But disabled riders and their advocates say that MetroAccess isn't comparable to trains and buses. "MetroAccess does not pick people up on time, does not deliver people on time [and] schedules the same vehicle to be in two places at one time," Royster said. She added that drivers are "routinely rude" and poorly trained and "don't even know how to tie down a wheelchair. We just have complaints in every possible area."

The task of running door-to-door service for thousands of people spread across two states and a city clogged with some of the nation's worst traffic is difficult at best.

But several factors are making the ride bumpier: Metro's poor monitoring of the service, mistakes Metro made when writing the MetroAccess contract, LogistiCare's tardiness in meeting contract requirements and the company's policy of overbooking rides, among them.

In January 2000, Metro awarded a four-year, $90 million contract to LogistiCare, a Georgia-based company and the nation's largest provider of non-emergency medical transportation.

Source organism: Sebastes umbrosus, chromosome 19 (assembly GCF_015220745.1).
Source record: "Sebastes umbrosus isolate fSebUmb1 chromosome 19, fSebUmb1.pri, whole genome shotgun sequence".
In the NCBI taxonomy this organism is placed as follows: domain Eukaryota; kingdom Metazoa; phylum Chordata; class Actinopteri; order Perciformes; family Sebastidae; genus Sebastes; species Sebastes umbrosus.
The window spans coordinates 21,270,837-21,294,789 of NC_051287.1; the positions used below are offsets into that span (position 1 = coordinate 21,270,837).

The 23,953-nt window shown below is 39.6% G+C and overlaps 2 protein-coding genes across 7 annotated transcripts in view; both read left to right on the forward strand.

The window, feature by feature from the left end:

Under the contract, Metro provides 138 wheelchair-lift vans and sedans and LogistiCare handles the calls for service, scheduling and operations. LogistiCare hires subcontractors -- small transportation companies scattered across the region -- to operate the service with their drivers.

MetroAccess is heavily subsidized by taxpayers and a bargain for riders, who pay $2.20 for a one-way trip anywhere in the region and can reserve unlimited numbers of rides for any reason. "It's absolutely miraculous that I can go from my home in Olney to Sixth Street downtown for $2.20," said Doris Matchett, who has multiple sclerosis and uses a wheelchair. "I'm not saying it's wonderful, but LogistiCare is an improvement over what was before."

When it was competing against three other companies for the MetroAccess contract, LogistiCare touted its technology, promising to use the Internet and satellites to track its vans and sedans, so it could monitor performance and adjust schedules on the fly.

But a year and a half later, LogistiCare has yet to launch the technology.

"It's a fairly complicated, sophisticated thing we're trying to do," said Henry Hardy, LogistiCare's vice president of business development. Efforts have been hampered by software problems and by changes Metro made in the results it wants, he said, but the new technology should be running by the end of this month. Metro can't penalize LogistiCare for that delay because the contract it wrote lacks a deadline for the technology.